To characterize the team in this way without machine learning techniques, one would have to pour through all historic data and stats, manually find the patterns and assign the classifications (clusters) for every year taking all data into account, and compile the information. That would definitely not be a quick and easy task.
Alternatively, you could write an explicitly coded program to pour through the data, and that has to know what team stats to consider, what thresholds to take into account for each stat, and so forth. It would take a substantial amount of time to write the code, and different programs would need to be written for every problem needing an answer.
Or… you can employ a machine learning algorithm to do all of this automatically for you in a few seconds.
Machine Learning Goals and Outputs
Machine learning algorithms are used primarily for the following types of output:
Two-class and multi-class classification (Supervised)
Regression: Univariate, Multivariate, etc. (Supervised)
Anomaly detection (Unsupervised and Supervised)
Recommendation systems (aka recommendation engine)
Specific algorithms that are used for each output type are discussed in the next section, but first, let’s give a general overview of each of the above output, or problem types.
As discussed, clustering is an unsupervised technique for discovering the composition and structure of a given set of data. It is a process of clumping data into clusters to see what groupings emerge, if any. Each cluster is characterized by a contained set of data points, and a cluster centroid. The cluster centroid is basically the mean (average) of all of the data points that the cluster contains, across all features.
Classification problems involve placing a data point (aka observation) into a pre-defined class or category. Sometimes classification problems simply assign a class to an observation, and in other cases the goal is to estimate the probabilities that an observation belongs to each of the given classes.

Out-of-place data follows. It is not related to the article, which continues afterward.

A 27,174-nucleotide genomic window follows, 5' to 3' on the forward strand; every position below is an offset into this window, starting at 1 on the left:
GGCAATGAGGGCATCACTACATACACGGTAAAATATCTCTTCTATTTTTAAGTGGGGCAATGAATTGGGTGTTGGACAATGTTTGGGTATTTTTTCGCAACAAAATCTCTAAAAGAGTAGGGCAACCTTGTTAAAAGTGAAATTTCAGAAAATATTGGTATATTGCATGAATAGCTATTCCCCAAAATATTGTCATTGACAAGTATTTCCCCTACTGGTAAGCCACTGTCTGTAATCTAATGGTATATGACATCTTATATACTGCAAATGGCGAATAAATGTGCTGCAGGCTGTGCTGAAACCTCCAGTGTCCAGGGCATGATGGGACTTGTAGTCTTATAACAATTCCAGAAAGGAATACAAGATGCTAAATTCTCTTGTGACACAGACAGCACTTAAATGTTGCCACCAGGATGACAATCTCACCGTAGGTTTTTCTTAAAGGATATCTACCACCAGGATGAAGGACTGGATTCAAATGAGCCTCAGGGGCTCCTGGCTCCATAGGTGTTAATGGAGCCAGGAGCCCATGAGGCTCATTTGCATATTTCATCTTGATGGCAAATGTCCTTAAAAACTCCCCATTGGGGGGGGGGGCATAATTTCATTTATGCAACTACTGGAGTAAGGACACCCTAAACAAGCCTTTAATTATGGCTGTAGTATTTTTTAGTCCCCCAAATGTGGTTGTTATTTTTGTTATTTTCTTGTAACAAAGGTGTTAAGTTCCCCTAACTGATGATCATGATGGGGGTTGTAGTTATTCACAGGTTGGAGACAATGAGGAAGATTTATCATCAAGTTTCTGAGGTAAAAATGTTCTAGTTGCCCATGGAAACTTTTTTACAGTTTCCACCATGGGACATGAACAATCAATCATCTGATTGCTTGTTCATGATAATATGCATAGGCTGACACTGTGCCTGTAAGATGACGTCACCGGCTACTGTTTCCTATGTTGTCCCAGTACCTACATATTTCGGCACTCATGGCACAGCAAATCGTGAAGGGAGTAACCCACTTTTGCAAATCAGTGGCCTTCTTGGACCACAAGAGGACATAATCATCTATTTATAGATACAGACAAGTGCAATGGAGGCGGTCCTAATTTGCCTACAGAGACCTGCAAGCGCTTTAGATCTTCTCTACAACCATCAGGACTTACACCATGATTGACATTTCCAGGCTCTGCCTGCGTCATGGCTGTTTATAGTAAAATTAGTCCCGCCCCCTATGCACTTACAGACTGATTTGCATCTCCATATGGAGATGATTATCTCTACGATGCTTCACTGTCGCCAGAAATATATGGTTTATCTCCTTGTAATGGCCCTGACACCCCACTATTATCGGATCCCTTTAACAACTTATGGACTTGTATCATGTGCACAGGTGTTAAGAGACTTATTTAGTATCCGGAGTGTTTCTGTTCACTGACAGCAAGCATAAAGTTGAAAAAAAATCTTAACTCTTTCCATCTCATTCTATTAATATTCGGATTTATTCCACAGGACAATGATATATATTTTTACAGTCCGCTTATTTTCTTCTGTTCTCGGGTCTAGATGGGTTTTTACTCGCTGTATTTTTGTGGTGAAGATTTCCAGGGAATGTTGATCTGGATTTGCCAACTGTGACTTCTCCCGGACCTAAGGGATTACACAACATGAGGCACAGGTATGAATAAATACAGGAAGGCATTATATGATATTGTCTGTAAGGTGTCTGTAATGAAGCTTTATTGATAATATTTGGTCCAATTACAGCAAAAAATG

A great example of a two-class classification is assigning the class of Spam or Ham to an incoming email, where ham just means ‘not spam’. Multi-class classification just means more than two possible classes. So in the spam example, perhaps a third class would be ‘Unknown’.
Regression is just a fancy word for saying that a model will assign a continuous value (response) to a data observation, as opposed to a discrete class. A great example of this would be predicting the closing price of the Dow Jones Industrial Average on any given day. This value could be any number, and would therefore be a perfect candidate for regression.
Note that sometimes the word regression is used in the name of an algorithm that is actually used for classification problems, or to predict a discrete categorical response (e.g., spam or ham). A good example is logistic regression, which predicts probabilities of a given discrete value.
Another problem type is anomaly detection. While we’d love to think that data is well behaved and sensible, unfortunately this is often not the case. Sometimes there are erroneous data points due to malfunctions or errors in measurement, or sometimes due to fraud. Other times it could be that anomalous measurements are indicative of a failing piece of hardware or electronics.